fbpx
April 2021 | Surveying

New survey standards offer opportunity

Karen Rodrigues is sales director of eConveyancer

Buyers have a host of additional costs to consider, besides the money they are paying for the property itself. But there are few outlays which can prove quite as important as the property survey.

Surveys can uncover all sorts of issues that might not otherwise have become apparent until much later on, perhaps during the conveyancing stage, which can then put the purchase itself at risk. Those hidden problems might even reveal themselves much later on, when the buyer has long since moved in and finds themselves faced with the prospect of paying a large sum in order to put things right.

Uncovering these issues at an early stage can be hugely beneficial for your clients. It may be that they are able to negotiate a lower purchase price, push for the seller to put the problem right before the transaction takes place, or simply walk away from a purchase that no longer makes sense.

This is why it’s somewhat surprising that for so many buyers, surveys are seen as something of a ‘nice to have’, rather than a fundamental part of the homebuying process. After all, buying a property is the most expensive thing most of us will ever do; it makes sense to take the additional step that ensures you understand exactly what you are paying for.

So, it’s worth noting that the new Royal Institution of Chartered Surveyors (RICS) Home Survey Standard is now up and running, having come into effect at the start of March with the aim of improving the consistency and transparency of residential surveys.

There is an implicit acceptance here that the old surveys perhaps weren’t clear enough, that too many buyers didn’t understand why they might need a survey, or what the report actually told them about the property. Indeed, this lack of clarity may have contributed to the lower take-up.

This new standard should address those issues, with a greater onus on surveyors to provide more clarity about what they have observed and the recommendations being made.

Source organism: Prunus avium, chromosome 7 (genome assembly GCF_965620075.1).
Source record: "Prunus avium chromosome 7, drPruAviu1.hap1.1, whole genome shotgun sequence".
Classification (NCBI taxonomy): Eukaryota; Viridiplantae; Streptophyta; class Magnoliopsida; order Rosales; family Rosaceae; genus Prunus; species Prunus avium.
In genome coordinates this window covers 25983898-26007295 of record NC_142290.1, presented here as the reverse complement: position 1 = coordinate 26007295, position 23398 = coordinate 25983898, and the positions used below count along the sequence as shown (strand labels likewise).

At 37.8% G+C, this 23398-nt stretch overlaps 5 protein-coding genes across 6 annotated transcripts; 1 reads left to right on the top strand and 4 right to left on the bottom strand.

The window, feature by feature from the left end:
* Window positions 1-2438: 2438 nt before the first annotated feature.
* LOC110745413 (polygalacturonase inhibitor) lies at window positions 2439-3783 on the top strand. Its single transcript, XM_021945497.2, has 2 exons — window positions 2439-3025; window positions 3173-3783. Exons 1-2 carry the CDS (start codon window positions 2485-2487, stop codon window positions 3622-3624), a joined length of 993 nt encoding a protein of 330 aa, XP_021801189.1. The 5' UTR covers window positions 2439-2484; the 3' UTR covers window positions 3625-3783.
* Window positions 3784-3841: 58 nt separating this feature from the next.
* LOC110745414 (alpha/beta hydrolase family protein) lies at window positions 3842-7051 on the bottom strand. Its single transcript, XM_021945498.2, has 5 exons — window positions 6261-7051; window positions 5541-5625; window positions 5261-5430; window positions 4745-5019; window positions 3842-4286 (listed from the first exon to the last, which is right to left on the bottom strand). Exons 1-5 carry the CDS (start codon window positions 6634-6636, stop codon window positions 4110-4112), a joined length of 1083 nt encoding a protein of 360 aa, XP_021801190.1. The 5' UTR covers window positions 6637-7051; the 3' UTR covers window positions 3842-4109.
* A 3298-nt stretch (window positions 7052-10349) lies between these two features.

RICS argues that the new standard will help buyers better understand exactly what is included within the different types of survey, making it more straightforward for them to determine which is most appropriate for their property purchase.

It’s not uncommon for borrowers to broach the subject of surveys with their brokers and look for their guidance as to whether it’s money well spent, or around which sort of survey they should go for. But it’s a subject worth being raised by brokers too.

Brokers are trusted allies, and by highlighting how a survey could potentially lead to the client saving money down the line, you are providing an important service.

It’s also something that clients will remember, should they go through with a survey and the report uncovers an important issue that needs rectifying.

We are keenly aware of just how important a survey can be in a property transaction. That’s why brokers who use eConveyancer can tap into a network of more than 300 RICS-qualified surveyors across the country, and help their clients to ensure they are fully up to speed and informed on precisely what they are buying.

By assisting with the booking of that surveyor, rather than leaving the client to find one themselves, brokers can deliver a more comprehensive service and reinforce the fact that they can help with all financial matters, and not simply the next mortgage.

Of course, there will inevitably be times when something goes wrong with a purchase and a case falls through.

That doesn’t just cause distress – there can also be a significant financial impact, due to the money lost on aspects like the mortgage application fee, valuations and indeed surveys.

This is why last year we partnered with Surewise to offer a homebuyer protection product, which gives clients the peace of mind that they won’t lose out should their dream move fail to go ahead.

Clients trust the expertise of their mortgage brokers, not only in helping them to find the most appropriate mortgage product, but also in making sure they avoid some of the common – and indeed costly – pitfalls that can scupper a move.

By highlighting how crucial a survey is, and flagging up ways to protect the money spent should the move fall through at a later date, brokers can build stronger relationships with their clients and secure their business for life – and not just the next remortgage.